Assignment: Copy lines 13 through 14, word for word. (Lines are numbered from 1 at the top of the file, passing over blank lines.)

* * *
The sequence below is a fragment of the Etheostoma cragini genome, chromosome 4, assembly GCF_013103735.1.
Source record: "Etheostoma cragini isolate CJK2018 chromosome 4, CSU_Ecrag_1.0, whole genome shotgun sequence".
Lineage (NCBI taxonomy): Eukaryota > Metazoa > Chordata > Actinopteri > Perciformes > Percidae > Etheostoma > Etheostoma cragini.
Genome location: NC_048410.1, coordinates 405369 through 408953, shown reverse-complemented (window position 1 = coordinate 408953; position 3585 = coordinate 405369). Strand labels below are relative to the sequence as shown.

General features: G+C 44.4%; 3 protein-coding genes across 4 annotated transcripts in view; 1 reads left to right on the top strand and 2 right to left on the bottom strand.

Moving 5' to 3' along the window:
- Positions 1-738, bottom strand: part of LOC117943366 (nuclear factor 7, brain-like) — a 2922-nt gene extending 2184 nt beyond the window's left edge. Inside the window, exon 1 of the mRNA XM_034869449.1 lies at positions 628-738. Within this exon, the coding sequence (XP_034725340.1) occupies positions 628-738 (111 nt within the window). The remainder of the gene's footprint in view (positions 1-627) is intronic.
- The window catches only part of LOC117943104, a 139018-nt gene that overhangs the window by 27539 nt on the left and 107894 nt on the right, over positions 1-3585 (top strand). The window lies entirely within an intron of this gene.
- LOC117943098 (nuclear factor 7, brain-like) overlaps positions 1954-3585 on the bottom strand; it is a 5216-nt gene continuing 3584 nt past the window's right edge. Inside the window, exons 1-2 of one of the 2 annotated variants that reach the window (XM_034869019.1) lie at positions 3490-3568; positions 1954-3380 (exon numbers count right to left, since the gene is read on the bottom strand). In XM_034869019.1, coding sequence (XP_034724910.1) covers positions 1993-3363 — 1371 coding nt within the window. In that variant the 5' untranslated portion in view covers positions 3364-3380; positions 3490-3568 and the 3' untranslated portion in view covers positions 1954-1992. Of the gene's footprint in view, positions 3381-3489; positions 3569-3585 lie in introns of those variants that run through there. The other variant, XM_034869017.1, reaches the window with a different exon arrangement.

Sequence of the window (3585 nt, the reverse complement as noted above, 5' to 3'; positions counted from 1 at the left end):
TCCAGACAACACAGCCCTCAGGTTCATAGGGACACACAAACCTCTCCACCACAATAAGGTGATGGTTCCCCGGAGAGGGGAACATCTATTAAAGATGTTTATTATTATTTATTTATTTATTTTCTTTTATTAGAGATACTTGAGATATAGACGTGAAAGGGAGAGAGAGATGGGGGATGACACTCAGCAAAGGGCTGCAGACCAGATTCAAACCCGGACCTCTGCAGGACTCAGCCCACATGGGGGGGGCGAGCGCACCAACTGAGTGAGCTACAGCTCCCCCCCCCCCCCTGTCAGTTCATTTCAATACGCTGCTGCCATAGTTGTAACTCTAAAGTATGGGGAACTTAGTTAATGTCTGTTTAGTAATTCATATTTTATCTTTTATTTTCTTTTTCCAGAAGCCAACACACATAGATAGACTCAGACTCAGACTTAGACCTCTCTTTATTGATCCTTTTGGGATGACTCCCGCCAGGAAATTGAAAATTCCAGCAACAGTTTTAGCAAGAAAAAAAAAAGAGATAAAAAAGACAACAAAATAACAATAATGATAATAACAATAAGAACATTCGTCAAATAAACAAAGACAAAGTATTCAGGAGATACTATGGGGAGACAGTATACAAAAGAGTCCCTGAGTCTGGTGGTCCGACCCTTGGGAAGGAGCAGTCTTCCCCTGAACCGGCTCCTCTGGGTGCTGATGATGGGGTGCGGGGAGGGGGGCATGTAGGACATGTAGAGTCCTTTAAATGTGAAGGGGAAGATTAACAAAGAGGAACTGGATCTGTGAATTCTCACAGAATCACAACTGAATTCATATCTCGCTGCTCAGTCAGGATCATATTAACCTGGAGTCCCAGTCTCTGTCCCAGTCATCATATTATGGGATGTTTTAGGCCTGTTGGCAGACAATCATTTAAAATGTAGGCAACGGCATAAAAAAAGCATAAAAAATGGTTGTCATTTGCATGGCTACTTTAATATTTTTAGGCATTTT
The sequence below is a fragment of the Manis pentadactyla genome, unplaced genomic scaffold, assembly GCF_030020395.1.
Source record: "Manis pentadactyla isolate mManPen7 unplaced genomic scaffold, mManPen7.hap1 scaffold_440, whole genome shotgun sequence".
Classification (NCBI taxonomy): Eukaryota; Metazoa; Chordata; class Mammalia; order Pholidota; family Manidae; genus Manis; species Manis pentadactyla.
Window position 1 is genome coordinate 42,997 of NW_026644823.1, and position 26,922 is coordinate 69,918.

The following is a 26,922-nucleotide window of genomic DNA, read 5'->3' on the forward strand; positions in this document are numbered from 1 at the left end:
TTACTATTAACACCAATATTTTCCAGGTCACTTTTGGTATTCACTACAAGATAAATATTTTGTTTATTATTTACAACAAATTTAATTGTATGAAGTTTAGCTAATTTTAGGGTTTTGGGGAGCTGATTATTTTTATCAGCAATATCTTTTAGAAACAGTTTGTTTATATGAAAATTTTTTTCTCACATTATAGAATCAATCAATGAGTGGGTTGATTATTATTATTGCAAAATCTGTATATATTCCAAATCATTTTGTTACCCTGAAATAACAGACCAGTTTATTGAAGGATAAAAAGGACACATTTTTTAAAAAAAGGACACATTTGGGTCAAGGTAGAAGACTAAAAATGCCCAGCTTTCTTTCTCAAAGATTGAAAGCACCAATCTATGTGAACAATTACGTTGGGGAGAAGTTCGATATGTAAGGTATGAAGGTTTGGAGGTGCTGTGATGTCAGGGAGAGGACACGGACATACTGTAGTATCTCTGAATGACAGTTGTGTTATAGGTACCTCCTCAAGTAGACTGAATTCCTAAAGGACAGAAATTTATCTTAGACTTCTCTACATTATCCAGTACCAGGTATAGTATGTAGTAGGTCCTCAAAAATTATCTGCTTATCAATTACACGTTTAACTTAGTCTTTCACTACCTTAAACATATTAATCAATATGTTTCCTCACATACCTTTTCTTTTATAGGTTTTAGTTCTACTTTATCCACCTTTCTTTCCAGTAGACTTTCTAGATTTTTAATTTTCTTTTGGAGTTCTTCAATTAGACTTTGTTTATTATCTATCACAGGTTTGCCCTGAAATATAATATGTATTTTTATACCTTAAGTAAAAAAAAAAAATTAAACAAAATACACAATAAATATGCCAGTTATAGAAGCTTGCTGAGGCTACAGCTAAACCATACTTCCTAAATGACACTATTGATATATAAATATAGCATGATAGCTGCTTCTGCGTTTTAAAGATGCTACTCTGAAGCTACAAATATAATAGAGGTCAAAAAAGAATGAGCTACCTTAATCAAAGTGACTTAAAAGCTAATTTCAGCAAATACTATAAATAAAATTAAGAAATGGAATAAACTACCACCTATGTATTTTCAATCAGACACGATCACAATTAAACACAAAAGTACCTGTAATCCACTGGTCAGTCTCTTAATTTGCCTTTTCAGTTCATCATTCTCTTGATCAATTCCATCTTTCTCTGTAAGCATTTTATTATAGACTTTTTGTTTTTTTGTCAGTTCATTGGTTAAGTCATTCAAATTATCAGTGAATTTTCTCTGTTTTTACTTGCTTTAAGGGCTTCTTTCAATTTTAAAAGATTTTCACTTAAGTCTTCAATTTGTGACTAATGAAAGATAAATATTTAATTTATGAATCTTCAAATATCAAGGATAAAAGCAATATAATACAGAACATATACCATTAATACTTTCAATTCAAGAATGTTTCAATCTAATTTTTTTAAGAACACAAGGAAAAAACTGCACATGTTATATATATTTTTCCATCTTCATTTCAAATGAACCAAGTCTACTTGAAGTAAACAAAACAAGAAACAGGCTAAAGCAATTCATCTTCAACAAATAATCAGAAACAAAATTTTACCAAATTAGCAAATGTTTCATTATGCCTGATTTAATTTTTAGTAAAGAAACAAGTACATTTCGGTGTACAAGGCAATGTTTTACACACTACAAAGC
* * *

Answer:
Source record: "Manis pentadactyla isolate mManPen7 unplaced genomic scaffold, mManPen7.hap1 scaffold_440, whole genome shotgun sequence".
Classification (NCBI taxonomy): Eukaryota; Metazoa; Chordata; class Mammalia; order Pholidota; family Manidae; genus Manis; species Manis pentadactyla.